The Kom El Shoqafa Catacombs, are an archaeological site based in Alexandria which was nominated as one of the 7 wonders of the medieval world. The necropolis is formed by a series of tombs, statues and objects of different styles from the Mediterranean areas. There are references to the funeral cult of the Pharaohs of ancient Egypt, to the Arabic world, Greek influences and about the Roman Empire.

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Some of these statues still present in the site have Roman clothes, others are typically Egyptian and some other are a mixture of both. To access the tombs there is a flight of stairs, used in ancient times to carry corpses and that leads to the tombs dating back to the Roman Adoptive emperors, 2nd century AD.

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The sepulchre was then used continuously from the 2nd to the 4th century then it was completely forgotten until mid 1900, when it was discovered by a donkey, which accidentally fell right into it.

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The sarcophagi inside the catacombs are 3, along with the remains of other humans and animals who were buried there subsequently. The catacombs were probably reserved to just one family, but it is not clear why they got enlarged to host many other individuals. Amongst those there are Caracalla’s victims in the room with his name, citizens of Alexandria who got slaughtered by the Roman emperor in 215 AD.

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The historical episode of Caracalla is meaningful:  Julia Domina, Caracalla’s mother, was laughed at by the Alexandrians who were comparing her to the Jocasta, accusing her of an incestuous relationship with her son, even though never proven. The son, to avenge the satire which involved his mother, gave the order to his soldiers to kill all the inhabitants of the city. He slayed the council but also poor people, women and children on the streets and in the houses of Alexandria. Not entirely satisfied, he ordered the construction of a wall in the middle of the city with his soldiers on top of it, so that the citizens could not communicate one another. In little time, although the madness of the Roman emperor, Alexandria came back to be the 2nd most beautiful city of the Empire after Rome.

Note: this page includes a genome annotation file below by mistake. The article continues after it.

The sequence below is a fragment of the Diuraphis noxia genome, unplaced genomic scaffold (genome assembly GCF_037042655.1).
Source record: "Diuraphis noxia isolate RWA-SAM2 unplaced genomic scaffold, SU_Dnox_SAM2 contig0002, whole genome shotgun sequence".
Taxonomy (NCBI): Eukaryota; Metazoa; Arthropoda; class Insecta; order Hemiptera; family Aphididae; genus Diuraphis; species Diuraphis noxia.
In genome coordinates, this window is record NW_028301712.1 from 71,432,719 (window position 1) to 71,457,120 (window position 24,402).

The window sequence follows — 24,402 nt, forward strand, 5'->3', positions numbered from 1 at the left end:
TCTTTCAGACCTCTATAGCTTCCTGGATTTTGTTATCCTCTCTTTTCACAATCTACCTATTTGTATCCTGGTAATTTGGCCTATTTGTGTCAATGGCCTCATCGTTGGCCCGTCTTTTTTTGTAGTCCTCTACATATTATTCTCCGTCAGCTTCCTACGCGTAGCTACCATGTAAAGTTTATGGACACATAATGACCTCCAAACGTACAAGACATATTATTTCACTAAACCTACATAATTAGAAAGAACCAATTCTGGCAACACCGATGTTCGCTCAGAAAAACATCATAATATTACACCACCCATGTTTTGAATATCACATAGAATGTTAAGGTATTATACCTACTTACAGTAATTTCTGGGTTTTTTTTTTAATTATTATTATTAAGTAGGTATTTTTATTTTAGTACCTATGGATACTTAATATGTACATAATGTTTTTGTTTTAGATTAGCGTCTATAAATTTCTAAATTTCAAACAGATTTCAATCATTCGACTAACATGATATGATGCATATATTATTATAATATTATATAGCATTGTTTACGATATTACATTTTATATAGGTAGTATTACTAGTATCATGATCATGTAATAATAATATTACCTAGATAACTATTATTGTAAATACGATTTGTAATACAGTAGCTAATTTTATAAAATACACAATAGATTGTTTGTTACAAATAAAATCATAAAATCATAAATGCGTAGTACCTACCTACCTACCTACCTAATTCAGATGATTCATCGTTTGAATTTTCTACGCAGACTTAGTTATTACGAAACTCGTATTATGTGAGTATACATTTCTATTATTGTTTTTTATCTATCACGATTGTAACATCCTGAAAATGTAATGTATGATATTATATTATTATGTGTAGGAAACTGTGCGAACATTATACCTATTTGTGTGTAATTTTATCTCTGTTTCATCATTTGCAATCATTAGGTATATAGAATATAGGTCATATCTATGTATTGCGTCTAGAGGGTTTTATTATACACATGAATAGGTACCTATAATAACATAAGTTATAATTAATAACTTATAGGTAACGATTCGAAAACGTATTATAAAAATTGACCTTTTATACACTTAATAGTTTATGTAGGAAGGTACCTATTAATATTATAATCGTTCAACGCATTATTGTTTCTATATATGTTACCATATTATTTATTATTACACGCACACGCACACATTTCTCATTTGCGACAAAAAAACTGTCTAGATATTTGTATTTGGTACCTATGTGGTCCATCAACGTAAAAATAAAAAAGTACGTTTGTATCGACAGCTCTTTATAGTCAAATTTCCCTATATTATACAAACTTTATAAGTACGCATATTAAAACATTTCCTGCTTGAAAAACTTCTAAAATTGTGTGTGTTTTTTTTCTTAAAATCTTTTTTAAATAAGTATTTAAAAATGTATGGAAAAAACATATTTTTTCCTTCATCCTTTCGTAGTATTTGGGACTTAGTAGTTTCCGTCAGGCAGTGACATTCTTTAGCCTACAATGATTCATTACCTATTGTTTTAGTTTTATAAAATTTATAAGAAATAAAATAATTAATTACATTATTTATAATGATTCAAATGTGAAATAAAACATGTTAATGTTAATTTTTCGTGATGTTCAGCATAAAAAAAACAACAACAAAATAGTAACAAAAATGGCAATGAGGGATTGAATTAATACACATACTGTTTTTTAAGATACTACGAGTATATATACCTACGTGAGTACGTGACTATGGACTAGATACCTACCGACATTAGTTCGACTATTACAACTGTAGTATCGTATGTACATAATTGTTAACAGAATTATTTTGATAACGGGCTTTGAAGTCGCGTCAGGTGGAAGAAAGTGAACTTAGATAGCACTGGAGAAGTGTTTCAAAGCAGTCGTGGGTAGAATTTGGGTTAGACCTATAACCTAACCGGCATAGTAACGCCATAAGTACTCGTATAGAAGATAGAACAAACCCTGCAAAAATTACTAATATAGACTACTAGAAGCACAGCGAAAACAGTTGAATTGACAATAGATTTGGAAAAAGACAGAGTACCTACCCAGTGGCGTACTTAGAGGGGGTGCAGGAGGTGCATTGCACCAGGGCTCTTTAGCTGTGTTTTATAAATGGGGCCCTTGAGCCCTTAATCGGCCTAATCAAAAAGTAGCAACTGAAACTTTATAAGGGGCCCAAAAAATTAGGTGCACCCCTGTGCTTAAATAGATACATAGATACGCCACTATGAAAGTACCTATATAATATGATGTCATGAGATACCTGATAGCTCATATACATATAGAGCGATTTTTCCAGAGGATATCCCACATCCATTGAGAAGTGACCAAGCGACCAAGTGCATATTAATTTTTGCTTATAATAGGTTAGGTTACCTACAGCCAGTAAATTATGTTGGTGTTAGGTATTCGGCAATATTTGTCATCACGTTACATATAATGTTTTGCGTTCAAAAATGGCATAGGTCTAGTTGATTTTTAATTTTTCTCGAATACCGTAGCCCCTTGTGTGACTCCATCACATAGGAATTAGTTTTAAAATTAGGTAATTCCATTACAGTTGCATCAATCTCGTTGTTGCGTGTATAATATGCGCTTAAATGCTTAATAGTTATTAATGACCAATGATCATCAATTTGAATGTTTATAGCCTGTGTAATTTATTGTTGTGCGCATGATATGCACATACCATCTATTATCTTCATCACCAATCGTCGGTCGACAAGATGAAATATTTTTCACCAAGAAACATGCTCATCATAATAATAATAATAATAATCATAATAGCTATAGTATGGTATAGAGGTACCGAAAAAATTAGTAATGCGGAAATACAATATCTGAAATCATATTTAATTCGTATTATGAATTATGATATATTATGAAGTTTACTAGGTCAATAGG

Source: “Storia universale dal principio del mondo…Vol.15

The catacombs were in the Western Necropolis of Alexandria and it was spreading within 3 levels carved into the rock in which the 3rd is nowadays completely flooded. The first level has a central area which unfolds into 6 branches, and in its central part there is a triclinium, equipped with rocky seats once covered with cushions, used by the relatives to feast during a burial or while there was some funeral celebration.

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The stone stairs conduct to the 2nd level, which has been made wonderful by the many sculptures and friezes. There are lotus leaves and acanthus, low relief of Egyptian Gods, figures with Greek and Roman clothes on. On this level there are 3 enormous sarcophagi made out of stone with fixed lids. The lids as well were made in stone, so in order to place the corpses inside, it is believed that they were put through inside the sarcophagus from an opening facing the outside. A corridor hosts 91 cavities which could welcome up until 3 mummies each.

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Below: one of the access points with columns and low relief. Picture by Roland Unger shared via Wikipedia – licence Creative Commons

Below: some cavities for burials. Picture by Rüdiger Stehn shared via Wikipedia – licence Creative Commons

Below: the Egyptians Gods guard the buried ones. Picture by Jerrye & Roy Klotz, MD cshared via Wikipedia – licence Creative Commons

Below: one of the 3 sarcophagi with Egyptian decorations. Picture by  Roland Unger shared via Wikipedia – licence Creative Commons

Below: some cavities ready to host mummies. Picture by Rüdiger Stehn shared via Wikipedia – licence Creative Commons

Below: the entrance to the catacombs from the outside. Picture by Roland Unger shared via Wikipedia – licence Creative Commons

* The 7 Wonders of the Medieval World were chosen during the end of the 800’s and the beginning of the new century and they include the structures like the Kom El Shoqafa catacombs as well as the Colosseum and Stonehenge, even though thy have very little to do with the period known as “Middle Ages” going between 476 AD and 1492.

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Matteo Rubboli

I am a publisher specialised in the digital distribution of culture and founder of the portal Vanilla Magazine. I don't wear a tie or branded clothes, I keep my hair short so I don't have to comb it. That's not my fault but just the way I've been drawn as...

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